Kids and Personal Property Rights

Personal Property Rights? Really? Isn’t that a legal principle? What does this have to do with kids and raising a family? Everything! Once you grasp this legal concept that your children already intuitively understand, you will be able to more effectively manage your children.


‘Personal Property’ is considered temporary or moveable, like clothing, cars, toys, and furniture; whereas, ‘property’ is a piece of land or a building.

Kids’ view of personal property rights


Have you ever heard...

  • “But that’s not mine, why do I have to pick it up?”

  • “Mom, her clothes are on my bed again. Tell her to get them off my bed!”

  • “He used it last, why doesn’t he have to put it away?”

  • “That’s not mine, so I don’t care if you throw it away.”


Or my all-time favorite:

  • “Mom, she’s looking out my window!”

Those are all expressions of the innate understanding that kids have about the principle of personal property rights.


Parents’ view of personal property rights in a home environment


As a mom and dad, since everything in the house is actually yours and because you view these little darlings as extensions of yourself, you, therefore, view the house as “our” house and the stuff as “our” stuff and the maintenance of all this as a joint effort - team work - a “we’re all in this together” kind of feeling. However, those little darlings aren’t quite as benevolent in their ideas about personal property. They still view personal property in a family setting as…uh… personal. Therein lies the problem.

Problem or Opportunity


Maybe rather than that viewpoint being the problem, that viewpoint could actually be considered an opportunity. The purpose of parenting is to train these little people to be adults one day. To train them to think for themselves, to handle finances well, to be able to provide for a family, to know and love God, and to care for others. In essence, the end goal is to raise children up to think and behave like mature adults rather than children. One of the difficulties of parenting is the continual balancing of knowing where they are in their journey to adulthood and helping them to press on while not pushing them too quickly so that they become utterly frustrated.

Since one of the foundational principles in all of law is personal property rights, you can actually be encouraged to know that your children already have some minimal understanding of that concept. They are keenly aware of when they want to have control over something and also when someone else should be responsible for something. As a result, the idea of personal property rights is a concept that you will want to use as a foundation in many of your conversations with your children.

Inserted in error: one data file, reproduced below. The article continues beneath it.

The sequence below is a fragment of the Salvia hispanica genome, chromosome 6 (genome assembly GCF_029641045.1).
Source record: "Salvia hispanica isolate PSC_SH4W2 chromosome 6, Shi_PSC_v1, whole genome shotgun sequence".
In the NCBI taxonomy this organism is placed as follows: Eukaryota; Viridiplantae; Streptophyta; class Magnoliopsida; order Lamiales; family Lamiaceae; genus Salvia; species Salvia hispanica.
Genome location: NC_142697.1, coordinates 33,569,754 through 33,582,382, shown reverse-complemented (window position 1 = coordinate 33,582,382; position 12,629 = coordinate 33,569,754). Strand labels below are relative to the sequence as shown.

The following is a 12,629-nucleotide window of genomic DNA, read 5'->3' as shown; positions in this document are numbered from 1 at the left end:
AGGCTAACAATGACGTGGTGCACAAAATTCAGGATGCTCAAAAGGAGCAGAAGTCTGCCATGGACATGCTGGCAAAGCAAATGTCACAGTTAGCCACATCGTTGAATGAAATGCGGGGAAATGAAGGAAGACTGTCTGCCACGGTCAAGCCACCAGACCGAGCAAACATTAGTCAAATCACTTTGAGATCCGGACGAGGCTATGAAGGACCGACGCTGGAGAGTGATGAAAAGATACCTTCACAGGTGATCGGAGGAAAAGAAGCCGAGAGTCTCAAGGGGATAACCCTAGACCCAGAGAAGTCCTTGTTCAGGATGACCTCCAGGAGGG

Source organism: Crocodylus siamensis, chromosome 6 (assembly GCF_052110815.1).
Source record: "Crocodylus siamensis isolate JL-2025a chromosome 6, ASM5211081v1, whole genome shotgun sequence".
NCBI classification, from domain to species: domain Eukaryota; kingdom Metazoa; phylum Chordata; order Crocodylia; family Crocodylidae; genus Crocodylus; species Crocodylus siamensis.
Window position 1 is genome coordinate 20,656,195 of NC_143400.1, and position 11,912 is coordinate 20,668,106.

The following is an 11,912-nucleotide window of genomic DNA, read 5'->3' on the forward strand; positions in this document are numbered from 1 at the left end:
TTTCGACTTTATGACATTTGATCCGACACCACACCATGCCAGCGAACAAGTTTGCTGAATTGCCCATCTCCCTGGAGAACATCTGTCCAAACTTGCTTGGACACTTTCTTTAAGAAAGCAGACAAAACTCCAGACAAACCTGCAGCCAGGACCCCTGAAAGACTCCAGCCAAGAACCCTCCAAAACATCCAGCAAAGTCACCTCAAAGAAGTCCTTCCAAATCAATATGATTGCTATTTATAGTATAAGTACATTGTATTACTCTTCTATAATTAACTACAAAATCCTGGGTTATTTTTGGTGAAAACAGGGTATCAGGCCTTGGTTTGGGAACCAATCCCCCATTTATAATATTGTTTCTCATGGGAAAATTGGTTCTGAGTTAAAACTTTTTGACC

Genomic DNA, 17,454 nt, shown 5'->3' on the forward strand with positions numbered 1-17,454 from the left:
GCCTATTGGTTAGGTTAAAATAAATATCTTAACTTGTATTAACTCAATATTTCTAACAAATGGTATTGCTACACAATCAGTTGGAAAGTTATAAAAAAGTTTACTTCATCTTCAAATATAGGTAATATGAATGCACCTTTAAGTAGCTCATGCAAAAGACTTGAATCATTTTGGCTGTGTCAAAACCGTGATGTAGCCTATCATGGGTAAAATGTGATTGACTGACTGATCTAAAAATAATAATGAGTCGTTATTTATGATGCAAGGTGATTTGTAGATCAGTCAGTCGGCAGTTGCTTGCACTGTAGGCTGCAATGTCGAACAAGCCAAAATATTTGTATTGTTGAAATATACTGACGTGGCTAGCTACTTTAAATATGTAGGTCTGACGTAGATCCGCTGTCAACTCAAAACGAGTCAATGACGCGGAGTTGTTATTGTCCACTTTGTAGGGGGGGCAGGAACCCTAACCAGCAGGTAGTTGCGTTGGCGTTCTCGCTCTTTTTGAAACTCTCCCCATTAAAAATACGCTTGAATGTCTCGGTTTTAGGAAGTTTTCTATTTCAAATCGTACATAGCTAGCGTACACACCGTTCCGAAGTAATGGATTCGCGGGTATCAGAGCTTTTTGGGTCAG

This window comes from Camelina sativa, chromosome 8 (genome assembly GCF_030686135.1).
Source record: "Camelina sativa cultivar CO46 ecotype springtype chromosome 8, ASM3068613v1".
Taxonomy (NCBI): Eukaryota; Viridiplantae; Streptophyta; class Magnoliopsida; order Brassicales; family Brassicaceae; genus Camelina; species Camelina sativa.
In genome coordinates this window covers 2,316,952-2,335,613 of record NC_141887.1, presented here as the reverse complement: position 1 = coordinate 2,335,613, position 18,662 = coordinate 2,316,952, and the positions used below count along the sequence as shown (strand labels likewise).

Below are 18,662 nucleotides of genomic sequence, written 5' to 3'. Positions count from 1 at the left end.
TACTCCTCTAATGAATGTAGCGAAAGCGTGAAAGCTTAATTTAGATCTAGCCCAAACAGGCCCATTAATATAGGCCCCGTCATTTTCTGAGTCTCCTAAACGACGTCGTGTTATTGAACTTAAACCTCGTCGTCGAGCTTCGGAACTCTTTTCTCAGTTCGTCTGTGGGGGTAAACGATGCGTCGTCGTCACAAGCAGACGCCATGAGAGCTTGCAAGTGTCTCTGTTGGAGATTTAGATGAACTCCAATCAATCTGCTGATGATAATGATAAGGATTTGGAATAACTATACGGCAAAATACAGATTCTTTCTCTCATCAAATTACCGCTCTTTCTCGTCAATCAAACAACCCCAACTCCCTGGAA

When you are trying to reinforce personal property rights the conversation will go something like this:

Child: “Mom, she left her shoes out again. Please make her put them away. I am tired of putting her shoes away all the time.”

Mom: “I understand that you think that she should put her shoes away because they are her shoes, right? But if that is the case then that means that you should always have to put your schoolbooks away when you leave them out and other people shouldn’t have to do that, right? So in the future, you make sure you put your school books away and I will talk to her about making sure she puts her shoes away.”

When you are trying to reinforce family helping one another regardless of who the owner might be, the conversation will go something like this:

Child: “Mom, she left her shoes out again. Please make her put them away. I am tired of putting her shoes away all the time.”

Mom: “I understand that you think that she should put her shoes away because they are her shoes, right? So that means that when you leave your school books out, which you do quite frequently, that you should always be required to put your schoolbooks away, right? So next time your schoolbooks are out, and you are sick, do you want me to make you get out of bed to put them away? Or do you want me to ask your sister to do it for you since you aren’t feeling well. You know that is one way that families can help one another.”

Personal property rights will come up again and again as we discuss ways to implement systems in your home and family life that also includes your children and their things. Systems of maintaining virtually everything in the household will bump up against private property rights. There are privileges as well as responsibilities that come with ownership and helping children discover the differences is part of a parent’s job. What better environment to learn about these concepts and practice using them, than through family living.

As we venture into all things family life with children from the cradle through college, be encouraged that your children already have a small grasp on a fundamental system of equity in our country. It is your job as a parent to refine that thinking, help the child to understand all aspects of personal property, and to know how to use wisdom in implementing that idea in everyday life.


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